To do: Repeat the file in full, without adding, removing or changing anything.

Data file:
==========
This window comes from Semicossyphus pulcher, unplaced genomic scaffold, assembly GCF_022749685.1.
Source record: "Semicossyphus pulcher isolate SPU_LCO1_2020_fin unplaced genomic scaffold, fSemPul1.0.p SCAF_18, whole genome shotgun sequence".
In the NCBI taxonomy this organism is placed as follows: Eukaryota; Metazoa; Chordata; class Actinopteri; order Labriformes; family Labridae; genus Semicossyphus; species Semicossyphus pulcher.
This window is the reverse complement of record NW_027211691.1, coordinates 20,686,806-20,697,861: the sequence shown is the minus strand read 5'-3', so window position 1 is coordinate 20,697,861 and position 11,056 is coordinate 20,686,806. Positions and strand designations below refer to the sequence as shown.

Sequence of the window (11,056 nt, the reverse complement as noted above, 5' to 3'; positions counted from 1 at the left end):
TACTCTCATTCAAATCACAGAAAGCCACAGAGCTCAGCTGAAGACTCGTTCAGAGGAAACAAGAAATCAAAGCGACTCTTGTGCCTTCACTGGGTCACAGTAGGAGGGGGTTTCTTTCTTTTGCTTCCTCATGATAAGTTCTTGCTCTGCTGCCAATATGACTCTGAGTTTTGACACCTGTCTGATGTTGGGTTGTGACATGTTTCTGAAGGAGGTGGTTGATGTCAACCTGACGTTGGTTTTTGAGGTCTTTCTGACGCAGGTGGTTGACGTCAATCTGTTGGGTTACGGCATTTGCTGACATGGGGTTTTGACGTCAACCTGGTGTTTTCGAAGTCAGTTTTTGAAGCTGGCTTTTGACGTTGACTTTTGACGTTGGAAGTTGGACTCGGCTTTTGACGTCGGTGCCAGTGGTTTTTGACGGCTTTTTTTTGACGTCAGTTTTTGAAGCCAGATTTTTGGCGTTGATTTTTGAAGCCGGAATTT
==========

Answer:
This window comes from Semicossyphus pulcher, unplaced genomic scaffold, assembly GCF_022749685.1.
Source record: "Semicossyphus pulcher isolate SPU_LCO1_2020_fin unplaced genomic scaffold, fSemPul1.0.p SCAF_18, whole genome shotgun sequence".
In the NCBI taxonomy this organism is placed as follows: Eukaryota; Metazoa; Chordata; class Actinopteri; order Labriformes; family Labridae; genus Semicossyphus; species Semicossyphus pulcher.
This window is the reverse complement of record NW_027211691.1, coordinates 20,686,806-20,697,861: the sequence shown is the minus strand read 5'-3', so window position 1 is coordinate 20,697,861 and position 11,056 is coordinate 20,686,806. Positions and strand designations below refer to the sequence as shown.

Sequence of the window (11,056 nt, the reverse complement as noted above, 5' to 3'; positions counted from 1 at the left end):
TACTCTCATTCAAATCACAGAAAGCCACAGAGCTCAGCTGAAGACTCGTTCAGAGGAAACAAGAAATCAAAGCGACTCTTGTGCCTTCACTGGGTCACAGTAGGAGGGGGTTTCTTTCTTTTGCTTCCTCATGATAAGTTCTTGCTCTGCTGCCAATATGACTCTGAGTTTTGACACCTGTCTGATGTTGGGTTGTGACATGTTTCTGAAGGAGGTGGTTGATGTCAACCTGACGTTGGTTTTTGAGGTCTTTCTGACGCAGGTGGTTGACGTCAATCTGTTGGGTTACGGCATTTGCTGACATGGGGTTTTGACGTCAACCTGGTGTTTTCGAAGTCAGTTTTTGAAGCTGGCTTTTGACGTTGACTTTTGACGTTGGAAGTTGGACTCGGCTTTTGACGTCGGTGCCAGTGGTTTTTGACGGCTTTTTTTTGACGTCAGTTTTTGAAGCCAGATTTTTGGCGTTGATTTTTGAAGCCGGAATTT